You are a shield around me, O LORD. —Psalm 3:3 NIV
In Old Testament times, walls surrounded cities, walls so thick houses were built into them. Today, instead of walls, we trust our security to the armed forces, police, and other groups created for our protection.
But walls still exist. The Great Wall of China, for instance, was constructed in ancient times to protect the country from invasions and raids from nomadic groups to the north. Today the sadly neglected wall is little more than a tourist attraction.
When it was built, however, China was not a communist nation, and the wall was not meant to keep citizens in, like the Berlin Wall.
Which brings me back to Frost’s poem, “Mending Wall,” and the line, “Before I built a wall I’d ask to know/What I was walling in or walling out.”
We all build walls around us, don’t we? Invisible walls to wall out the unwanted and to wall in that which we want to protect.
First, let’s look at what we wall out.
I, for one, wall out toxic people—people whose behavior has a noxious effect on me, on my emotions, on my thinking, and consequently on my behavior. They spew their poison, and, like yeast, it permeates every aspect of my life if I let it.
I can’t change these individuals, even if I tried. But I can pray for them. I can’t love them on my own, but I can ask God to love them through me.
But that doesn’t mean I have to spend time with them. After all, I’m only human. That’s why I have to wall them out. So their poison doesn’t affect me and those I love.
What other influences must I wall out? The godless and corrupt. Negative thinking. Negative speech. Anything that tears down and doesn’t build up. That which discourages me, robs me of hope, siphons love, and undermines my faith. That which would distract and derail me from God’s purpose for me.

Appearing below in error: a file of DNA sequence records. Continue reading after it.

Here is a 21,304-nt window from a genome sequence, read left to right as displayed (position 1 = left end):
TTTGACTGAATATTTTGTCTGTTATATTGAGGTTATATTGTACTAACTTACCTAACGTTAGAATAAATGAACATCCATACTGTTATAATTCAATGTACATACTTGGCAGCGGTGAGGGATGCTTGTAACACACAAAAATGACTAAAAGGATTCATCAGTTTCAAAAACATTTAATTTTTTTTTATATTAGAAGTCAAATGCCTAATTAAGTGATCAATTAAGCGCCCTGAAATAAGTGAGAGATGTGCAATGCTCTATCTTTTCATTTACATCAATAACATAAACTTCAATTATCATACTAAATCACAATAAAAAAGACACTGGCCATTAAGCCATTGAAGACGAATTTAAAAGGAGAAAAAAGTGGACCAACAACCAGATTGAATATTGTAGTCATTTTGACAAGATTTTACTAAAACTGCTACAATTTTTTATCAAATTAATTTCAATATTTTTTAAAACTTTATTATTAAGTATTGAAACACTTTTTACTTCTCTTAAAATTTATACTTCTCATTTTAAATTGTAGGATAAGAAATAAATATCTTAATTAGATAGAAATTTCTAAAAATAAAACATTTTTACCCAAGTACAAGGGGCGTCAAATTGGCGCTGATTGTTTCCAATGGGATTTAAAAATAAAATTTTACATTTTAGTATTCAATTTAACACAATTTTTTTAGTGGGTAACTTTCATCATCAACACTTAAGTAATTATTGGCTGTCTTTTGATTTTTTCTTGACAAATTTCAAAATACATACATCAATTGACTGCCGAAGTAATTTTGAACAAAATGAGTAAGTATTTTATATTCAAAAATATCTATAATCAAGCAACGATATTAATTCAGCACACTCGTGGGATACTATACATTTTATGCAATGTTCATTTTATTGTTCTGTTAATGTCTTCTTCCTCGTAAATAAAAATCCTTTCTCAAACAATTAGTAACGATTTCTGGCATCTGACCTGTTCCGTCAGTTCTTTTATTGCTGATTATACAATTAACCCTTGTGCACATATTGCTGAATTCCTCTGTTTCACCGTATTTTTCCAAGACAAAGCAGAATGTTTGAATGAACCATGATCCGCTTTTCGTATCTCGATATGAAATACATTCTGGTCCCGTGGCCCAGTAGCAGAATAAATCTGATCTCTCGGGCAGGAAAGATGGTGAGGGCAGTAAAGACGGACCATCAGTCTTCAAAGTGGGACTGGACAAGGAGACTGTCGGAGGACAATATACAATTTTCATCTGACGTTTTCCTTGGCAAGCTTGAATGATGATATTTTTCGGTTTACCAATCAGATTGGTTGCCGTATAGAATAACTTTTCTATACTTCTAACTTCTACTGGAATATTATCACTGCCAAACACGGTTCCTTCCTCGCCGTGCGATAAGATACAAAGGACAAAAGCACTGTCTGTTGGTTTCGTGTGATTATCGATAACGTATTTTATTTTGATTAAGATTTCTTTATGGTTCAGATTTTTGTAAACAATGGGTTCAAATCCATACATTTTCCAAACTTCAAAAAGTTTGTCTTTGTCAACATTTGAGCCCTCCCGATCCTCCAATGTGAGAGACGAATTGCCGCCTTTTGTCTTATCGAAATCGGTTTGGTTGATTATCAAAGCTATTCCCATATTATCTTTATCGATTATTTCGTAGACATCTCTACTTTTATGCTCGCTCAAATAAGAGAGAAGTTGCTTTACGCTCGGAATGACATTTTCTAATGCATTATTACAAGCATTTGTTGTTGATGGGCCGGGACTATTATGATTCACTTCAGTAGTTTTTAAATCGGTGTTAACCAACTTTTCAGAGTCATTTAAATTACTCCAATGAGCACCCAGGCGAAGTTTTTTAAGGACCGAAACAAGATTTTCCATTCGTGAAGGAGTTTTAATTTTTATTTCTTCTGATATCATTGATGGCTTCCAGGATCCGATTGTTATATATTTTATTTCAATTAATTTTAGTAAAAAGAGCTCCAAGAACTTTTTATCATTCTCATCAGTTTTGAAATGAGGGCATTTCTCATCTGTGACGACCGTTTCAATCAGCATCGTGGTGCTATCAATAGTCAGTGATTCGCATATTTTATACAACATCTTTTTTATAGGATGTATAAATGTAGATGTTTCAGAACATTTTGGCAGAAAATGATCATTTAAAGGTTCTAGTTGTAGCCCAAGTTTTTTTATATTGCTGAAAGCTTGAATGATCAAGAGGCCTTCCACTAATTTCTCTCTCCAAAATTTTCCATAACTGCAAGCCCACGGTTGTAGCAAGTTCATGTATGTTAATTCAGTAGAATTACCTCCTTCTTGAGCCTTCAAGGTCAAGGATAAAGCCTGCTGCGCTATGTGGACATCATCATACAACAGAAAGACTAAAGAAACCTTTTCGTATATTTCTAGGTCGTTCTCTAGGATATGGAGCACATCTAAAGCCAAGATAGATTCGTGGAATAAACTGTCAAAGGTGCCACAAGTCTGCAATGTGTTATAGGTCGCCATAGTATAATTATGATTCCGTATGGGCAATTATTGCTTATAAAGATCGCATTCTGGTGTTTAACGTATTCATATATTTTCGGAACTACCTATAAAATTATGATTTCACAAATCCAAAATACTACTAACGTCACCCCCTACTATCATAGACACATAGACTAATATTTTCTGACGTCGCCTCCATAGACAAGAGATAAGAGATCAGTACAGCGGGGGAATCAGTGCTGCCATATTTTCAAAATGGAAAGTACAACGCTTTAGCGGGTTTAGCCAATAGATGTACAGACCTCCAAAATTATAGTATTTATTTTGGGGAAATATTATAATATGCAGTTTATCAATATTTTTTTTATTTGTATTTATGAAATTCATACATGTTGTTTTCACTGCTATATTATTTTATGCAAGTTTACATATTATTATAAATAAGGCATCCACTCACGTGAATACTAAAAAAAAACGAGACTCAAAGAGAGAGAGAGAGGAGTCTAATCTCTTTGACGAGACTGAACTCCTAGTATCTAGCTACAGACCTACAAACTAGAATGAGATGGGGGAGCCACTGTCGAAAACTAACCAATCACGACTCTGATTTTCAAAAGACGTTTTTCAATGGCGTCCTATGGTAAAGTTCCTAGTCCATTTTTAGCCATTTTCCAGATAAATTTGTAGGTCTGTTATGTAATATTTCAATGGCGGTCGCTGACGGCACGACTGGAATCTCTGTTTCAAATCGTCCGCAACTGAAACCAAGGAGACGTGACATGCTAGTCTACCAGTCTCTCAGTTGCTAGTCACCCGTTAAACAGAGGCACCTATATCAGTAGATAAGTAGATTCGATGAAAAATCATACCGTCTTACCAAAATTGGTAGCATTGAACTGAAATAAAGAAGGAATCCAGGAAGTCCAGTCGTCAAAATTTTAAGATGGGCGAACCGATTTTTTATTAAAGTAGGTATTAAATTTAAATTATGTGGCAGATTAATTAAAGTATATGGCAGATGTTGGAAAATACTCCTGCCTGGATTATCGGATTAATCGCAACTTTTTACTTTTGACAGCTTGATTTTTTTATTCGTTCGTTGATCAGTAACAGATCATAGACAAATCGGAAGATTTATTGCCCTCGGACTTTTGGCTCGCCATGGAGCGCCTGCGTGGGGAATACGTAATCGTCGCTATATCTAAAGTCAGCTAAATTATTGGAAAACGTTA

What are we walling in?
That which we want to protect—our minds, our hearts, our spirits.
There’s so much out there bent only to destroy. Remember what Jesus, the Good Shepherd who encloses His fold in a sheep pen, said? “The thief comes only to steal and kill and destroy; I have come that they may have life, and have it to the full” (John 10:10).
Walling in doesn’t mean you have a closed mind but that you’re protecting it from corrupting influences (Philippians 4:8–9, Romans 12:2).
It doesn’t mean that you become afraid to love, thinking that will protect your heart, but that you ask God to love others through you. Not your love, then, but His.
Walling in your spirit doesn’t mean you have a blind faith, but with single-minded devotion and commitment to God and His Word, you’re protecting the garden of your faith so it can grow to full maturity and produce an abundant harvest.
Take a close look at your life.
What are you walling in and walling out?
Lord God, be the wall around me. Whatever You allow in, I know You have a purpose for it. Help me to live my life in Your sheep pen and trust my Shepherd. Amen.
Read and meditate on Matthew 13:33 and John 10:1–10
A good article to read about toxic people and their dangerous influence is “What’s a Toxic Person & How Do you deal with One?” by Margarita Tartakovsky, MS, associate editor of
World of Psychology blog sponsored by Psych Central.